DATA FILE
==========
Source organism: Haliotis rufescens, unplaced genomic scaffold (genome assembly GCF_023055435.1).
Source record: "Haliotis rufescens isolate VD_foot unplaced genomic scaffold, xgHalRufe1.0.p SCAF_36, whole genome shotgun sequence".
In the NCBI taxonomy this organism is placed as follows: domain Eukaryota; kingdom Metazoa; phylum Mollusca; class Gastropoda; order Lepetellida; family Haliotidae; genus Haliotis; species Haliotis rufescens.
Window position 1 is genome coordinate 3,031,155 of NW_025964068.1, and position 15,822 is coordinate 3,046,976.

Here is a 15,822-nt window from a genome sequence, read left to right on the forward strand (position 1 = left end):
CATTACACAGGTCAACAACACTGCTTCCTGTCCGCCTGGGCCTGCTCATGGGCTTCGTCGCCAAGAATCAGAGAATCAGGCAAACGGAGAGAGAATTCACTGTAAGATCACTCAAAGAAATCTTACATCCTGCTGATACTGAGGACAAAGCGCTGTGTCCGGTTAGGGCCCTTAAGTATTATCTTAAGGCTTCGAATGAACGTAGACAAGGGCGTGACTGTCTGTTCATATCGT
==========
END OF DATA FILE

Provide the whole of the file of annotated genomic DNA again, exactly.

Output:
Source organism: Haliotis rufescens, unplaced genomic scaffold (genome assembly GCF_023055435.1).
Source record: "Haliotis rufescens isolate VD_foot unplaced genomic scaffold, xgHalRufe1.0.p SCAF_36, whole genome shotgun sequence".
In the NCBI taxonomy this organism is placed as follows: domain Eukaryota; kingdom Metazoa; phylum Mollusca; class Gastropoda; order Lepetellida; family Haliotidae; genus Haliotis; species Haliotis rufescens.
Window position 1 is genome coordinate 3,031,155 of NW_025964068.1, and position 15,822 is coordinate 3,046,976.

Here is a 15,822-nt window from a genome sequence, read left to right on the forward strand (position 1 = left end):
CATTACACAGGTCAACAACACTGCTTCCTGTCCGCCTGGGCCTGCTCATGGGCTTCGTCGCCAAGAATCAGAGAATCAGGCAAACGGAGAGAGAATTCACTGTAAGATCACTCAAAGAAATCTTACATCCTGCTGATACTGAGGACAAAGCGCTGTGTCCGGTTAGGGCCCTTAAGTATTATCTTAAGGCTTCGAATGAACGTAGACAAGGGCGTGACTGTCTGTTCATATCGT